This is a tricky bit to fully comprehend in the Android platform: Imagine your app is a website, and the activity stack is like your browser history. With a website, you have a start point but (in practice) no end, you can't tell where the user is hopping into your website, and how they might leave. In fact, you don't even know if they might visit another website and come back. This is the reason you need a stateless solution for the action you are trying to achieve; because it affects other apps as well as your own. –  seanhodges Feb 3 '12 at 9:38
    
Using the ASyncTask was an optimisation tweak I threw in to demonstrate what you might do if performance was an issue (as you hinted in your question). In reality, I suspect you'll find altering the volume in the UI thread will have little impact on user experience. Probably best to test this in your app. I'll update my answer to reflect this. –  seanhodges Feb 3 '12 at 9:43
    
Thanks again Sean. Option one was perfect for what I wanted, there seems to be no extra delay changing ringer mode (I was worried that having an SGS with it's usual write speed lags that this would be a problem) I've implemented that solution and learnt some more about java in the process. Thanks! –  jason Feb 4 '12 at 22:48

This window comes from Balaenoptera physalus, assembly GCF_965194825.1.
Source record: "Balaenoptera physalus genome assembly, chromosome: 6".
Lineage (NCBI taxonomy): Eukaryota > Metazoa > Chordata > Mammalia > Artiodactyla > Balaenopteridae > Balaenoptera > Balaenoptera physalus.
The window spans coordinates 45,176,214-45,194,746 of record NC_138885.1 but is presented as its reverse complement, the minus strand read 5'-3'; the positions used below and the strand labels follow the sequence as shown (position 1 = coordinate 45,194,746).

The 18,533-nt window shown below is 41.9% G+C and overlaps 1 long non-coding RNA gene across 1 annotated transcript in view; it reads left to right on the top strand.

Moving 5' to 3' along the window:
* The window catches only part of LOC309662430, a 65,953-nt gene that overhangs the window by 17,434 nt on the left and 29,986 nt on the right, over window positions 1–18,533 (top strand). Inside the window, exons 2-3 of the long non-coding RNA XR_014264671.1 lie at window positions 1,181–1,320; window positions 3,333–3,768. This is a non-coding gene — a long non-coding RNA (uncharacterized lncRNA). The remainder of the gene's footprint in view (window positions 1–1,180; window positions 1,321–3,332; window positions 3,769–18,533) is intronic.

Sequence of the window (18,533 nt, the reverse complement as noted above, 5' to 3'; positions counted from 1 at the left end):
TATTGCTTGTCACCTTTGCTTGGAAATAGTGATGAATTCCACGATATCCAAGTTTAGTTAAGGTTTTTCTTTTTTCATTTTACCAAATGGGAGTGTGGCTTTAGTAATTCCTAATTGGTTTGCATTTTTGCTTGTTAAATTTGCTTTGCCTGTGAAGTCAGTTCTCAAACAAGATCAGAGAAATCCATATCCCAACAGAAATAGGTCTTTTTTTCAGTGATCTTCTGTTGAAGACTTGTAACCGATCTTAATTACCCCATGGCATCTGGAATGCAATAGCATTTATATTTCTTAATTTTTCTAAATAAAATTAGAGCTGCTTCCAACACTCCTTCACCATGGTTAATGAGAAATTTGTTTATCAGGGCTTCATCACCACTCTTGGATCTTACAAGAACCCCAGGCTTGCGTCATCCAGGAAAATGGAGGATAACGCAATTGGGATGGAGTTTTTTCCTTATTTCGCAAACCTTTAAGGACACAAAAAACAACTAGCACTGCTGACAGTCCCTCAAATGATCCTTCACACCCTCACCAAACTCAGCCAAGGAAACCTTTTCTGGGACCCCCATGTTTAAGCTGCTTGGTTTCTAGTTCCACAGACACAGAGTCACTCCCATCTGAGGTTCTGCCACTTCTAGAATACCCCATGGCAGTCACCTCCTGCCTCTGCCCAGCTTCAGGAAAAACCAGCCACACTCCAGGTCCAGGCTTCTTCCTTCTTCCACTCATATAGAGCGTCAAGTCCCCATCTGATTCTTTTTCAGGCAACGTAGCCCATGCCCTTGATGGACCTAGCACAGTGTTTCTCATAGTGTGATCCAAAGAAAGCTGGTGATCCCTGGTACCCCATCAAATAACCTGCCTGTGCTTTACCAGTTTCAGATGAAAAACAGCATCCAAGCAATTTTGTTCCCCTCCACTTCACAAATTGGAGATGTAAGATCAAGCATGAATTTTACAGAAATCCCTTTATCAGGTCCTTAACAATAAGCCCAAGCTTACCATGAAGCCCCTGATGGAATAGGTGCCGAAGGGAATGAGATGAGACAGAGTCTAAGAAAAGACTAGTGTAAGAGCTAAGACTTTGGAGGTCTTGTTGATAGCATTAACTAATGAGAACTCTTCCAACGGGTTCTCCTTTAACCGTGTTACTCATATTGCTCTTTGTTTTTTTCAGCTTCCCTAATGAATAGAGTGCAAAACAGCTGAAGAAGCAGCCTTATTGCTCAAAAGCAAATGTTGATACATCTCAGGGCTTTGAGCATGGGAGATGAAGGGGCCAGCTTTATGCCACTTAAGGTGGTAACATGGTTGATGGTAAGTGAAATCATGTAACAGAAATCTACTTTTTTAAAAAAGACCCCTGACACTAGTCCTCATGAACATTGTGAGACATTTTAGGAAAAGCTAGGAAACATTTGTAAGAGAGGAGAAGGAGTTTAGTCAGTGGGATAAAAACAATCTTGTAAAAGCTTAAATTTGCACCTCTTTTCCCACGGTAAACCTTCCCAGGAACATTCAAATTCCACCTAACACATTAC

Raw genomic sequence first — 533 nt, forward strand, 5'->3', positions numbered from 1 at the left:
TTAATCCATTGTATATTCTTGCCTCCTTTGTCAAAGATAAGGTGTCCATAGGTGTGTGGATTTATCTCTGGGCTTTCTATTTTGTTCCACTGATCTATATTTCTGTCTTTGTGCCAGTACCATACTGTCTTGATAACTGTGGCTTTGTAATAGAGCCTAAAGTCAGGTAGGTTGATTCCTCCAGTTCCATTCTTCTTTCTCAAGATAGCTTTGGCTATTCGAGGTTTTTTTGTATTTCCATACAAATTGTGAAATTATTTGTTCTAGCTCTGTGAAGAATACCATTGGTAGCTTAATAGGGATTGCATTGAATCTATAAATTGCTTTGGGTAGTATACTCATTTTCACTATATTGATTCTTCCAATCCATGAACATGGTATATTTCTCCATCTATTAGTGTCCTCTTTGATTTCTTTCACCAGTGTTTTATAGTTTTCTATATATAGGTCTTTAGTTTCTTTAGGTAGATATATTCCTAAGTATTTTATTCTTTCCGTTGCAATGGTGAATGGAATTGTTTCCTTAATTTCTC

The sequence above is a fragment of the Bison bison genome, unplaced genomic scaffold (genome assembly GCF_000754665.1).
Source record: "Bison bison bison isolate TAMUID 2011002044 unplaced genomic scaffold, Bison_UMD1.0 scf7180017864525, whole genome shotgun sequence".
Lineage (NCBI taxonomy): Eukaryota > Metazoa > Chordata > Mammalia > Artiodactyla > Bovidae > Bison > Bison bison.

use the function

@Override
public void onResme() {
super.onResme();
//mute volume here
}

It will help you to make what you want

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use the function

@Override
public void onDestry() {
  super.onDestroy();
  // re-enable sound here
}

in your main activity, so you can response to both activity "quit" and "kill by a task manager".

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-1. This is exactly what he doesn't want to do. He points out in the question that he lots of different activities, and doesn't want to toggle the volume on and off when each activity starts or stops. –  Graham Borland Feb 1 '12 at 14:25
    
whats wrong? did you read the first line of the question? "I want to set ringvolume to 0 when a user opens my teaching application then return it to the original volume when the user quits. What's the best way of doing this?" –  Andreas Feb 1 '12 at 14:28
    
The onDestroy() of the "main" activity is not a good way of determining if any of the other activities are running. –  Graham Borland Feb 1 '12 at 14:30
    
ah ok, i misunderstand that :) –  Andreas Feb 1 '12 at 14:32